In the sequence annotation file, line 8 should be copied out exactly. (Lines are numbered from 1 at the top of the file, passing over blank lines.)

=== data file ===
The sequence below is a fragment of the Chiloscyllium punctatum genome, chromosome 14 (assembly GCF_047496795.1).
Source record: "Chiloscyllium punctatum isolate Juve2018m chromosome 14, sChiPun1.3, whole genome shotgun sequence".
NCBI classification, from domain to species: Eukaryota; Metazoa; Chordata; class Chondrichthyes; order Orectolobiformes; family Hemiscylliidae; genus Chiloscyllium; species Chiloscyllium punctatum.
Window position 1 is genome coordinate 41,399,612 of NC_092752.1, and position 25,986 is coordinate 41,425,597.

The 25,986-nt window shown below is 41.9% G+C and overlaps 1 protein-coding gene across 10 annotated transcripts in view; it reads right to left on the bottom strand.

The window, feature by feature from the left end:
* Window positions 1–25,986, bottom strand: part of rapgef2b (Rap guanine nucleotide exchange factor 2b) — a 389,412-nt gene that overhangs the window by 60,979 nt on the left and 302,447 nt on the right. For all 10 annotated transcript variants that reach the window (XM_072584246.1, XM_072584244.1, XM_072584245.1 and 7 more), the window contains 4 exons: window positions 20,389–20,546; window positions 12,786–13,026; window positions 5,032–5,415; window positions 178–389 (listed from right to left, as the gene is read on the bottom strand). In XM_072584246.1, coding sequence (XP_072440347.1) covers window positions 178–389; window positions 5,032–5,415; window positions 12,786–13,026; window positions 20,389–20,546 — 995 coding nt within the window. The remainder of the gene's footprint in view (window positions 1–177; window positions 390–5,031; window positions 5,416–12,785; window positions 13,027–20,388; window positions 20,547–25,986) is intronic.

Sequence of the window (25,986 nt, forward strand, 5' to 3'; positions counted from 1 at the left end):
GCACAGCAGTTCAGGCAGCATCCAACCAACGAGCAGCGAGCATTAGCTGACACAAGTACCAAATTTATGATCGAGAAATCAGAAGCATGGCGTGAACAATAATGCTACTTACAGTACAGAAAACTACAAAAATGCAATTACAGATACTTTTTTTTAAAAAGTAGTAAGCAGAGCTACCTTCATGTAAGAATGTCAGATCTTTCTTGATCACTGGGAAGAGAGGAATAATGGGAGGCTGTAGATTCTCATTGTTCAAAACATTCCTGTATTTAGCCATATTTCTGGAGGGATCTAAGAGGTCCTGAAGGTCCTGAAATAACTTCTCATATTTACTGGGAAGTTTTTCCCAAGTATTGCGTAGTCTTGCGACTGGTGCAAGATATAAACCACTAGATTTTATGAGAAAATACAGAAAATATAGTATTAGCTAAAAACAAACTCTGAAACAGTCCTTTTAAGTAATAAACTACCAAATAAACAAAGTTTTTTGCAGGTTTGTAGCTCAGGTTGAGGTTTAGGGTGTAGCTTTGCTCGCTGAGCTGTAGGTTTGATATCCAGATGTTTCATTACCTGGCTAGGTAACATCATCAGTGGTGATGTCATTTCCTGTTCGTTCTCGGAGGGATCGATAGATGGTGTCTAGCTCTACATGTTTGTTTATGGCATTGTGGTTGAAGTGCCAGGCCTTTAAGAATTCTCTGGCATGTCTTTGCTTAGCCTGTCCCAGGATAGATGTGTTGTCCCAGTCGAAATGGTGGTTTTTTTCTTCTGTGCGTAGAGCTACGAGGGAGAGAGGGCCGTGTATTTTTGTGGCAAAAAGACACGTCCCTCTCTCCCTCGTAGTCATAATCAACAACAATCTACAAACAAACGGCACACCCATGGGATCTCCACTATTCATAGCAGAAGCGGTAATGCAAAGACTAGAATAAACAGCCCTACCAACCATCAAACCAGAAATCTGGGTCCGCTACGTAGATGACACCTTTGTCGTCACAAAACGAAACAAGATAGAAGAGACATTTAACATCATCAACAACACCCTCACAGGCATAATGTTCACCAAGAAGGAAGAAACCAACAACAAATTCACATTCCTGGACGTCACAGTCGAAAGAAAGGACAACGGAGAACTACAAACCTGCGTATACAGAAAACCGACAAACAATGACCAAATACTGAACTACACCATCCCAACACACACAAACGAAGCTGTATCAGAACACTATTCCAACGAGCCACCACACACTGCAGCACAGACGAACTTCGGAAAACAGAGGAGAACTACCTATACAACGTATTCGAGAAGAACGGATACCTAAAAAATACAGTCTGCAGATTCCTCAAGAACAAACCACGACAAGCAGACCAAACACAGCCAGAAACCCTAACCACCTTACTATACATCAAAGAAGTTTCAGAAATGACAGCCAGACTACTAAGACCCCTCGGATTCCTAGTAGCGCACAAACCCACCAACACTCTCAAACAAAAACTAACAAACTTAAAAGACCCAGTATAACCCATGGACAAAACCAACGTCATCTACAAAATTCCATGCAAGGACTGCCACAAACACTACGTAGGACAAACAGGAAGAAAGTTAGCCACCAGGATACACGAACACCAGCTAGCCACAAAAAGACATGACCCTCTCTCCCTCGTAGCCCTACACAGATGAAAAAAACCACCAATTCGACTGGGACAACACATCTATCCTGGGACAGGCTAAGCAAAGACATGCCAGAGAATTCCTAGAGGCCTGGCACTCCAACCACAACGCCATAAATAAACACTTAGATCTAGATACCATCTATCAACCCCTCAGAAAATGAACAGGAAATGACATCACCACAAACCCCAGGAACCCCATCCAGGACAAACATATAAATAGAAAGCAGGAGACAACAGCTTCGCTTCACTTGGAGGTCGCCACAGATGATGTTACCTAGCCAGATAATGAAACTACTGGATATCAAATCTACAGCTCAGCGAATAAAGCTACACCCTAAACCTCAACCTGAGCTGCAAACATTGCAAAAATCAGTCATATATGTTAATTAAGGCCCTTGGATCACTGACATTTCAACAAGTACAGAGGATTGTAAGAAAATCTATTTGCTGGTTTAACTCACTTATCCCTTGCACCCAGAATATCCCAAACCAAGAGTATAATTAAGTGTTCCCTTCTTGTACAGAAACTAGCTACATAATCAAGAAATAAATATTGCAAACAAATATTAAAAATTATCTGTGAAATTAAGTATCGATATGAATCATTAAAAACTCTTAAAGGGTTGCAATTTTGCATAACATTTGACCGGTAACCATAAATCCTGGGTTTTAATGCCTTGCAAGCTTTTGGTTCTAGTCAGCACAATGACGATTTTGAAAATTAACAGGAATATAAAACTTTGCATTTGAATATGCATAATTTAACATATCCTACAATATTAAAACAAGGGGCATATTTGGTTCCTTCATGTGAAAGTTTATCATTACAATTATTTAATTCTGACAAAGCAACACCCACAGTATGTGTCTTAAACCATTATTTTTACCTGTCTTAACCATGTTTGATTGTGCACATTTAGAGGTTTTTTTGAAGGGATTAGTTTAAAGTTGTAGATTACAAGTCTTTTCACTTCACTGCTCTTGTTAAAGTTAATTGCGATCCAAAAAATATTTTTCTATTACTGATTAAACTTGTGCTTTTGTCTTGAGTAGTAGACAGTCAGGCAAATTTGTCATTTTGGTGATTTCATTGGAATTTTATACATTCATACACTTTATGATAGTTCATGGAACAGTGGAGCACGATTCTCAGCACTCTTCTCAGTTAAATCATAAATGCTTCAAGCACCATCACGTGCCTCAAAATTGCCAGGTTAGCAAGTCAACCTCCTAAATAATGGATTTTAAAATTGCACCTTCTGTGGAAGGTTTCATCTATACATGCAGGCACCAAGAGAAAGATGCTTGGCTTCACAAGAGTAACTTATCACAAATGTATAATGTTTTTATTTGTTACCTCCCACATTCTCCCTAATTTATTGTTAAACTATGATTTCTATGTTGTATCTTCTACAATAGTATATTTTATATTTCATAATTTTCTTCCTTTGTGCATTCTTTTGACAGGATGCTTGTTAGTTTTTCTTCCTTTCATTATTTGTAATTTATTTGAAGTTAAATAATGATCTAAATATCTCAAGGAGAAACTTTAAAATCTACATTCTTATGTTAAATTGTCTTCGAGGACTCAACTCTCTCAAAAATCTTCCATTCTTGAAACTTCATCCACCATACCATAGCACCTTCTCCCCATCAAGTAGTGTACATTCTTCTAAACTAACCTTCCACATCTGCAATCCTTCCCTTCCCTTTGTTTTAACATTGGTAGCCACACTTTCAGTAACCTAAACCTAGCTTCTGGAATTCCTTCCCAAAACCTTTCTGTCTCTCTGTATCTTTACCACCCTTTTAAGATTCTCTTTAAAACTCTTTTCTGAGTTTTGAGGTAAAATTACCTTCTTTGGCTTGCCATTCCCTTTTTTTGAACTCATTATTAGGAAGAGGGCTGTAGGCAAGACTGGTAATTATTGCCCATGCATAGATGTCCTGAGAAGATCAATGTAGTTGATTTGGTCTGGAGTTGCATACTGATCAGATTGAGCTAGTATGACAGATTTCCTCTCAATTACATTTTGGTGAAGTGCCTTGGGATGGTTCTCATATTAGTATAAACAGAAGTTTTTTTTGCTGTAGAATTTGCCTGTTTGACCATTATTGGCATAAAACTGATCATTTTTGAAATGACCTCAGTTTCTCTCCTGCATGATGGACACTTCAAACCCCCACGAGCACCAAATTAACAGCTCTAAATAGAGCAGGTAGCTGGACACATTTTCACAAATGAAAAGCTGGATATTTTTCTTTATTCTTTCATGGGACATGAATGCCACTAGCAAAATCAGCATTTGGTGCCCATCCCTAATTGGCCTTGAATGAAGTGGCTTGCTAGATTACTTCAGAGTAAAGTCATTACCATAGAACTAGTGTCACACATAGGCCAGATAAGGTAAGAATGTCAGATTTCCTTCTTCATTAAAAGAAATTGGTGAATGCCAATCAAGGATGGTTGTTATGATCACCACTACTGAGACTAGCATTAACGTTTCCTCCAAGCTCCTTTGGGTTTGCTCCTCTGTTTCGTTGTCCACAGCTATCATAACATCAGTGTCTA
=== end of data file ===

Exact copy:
Sequence of the window (25,986 nt, forward strand, 5' to 3'; positions counted from 1 at the left end):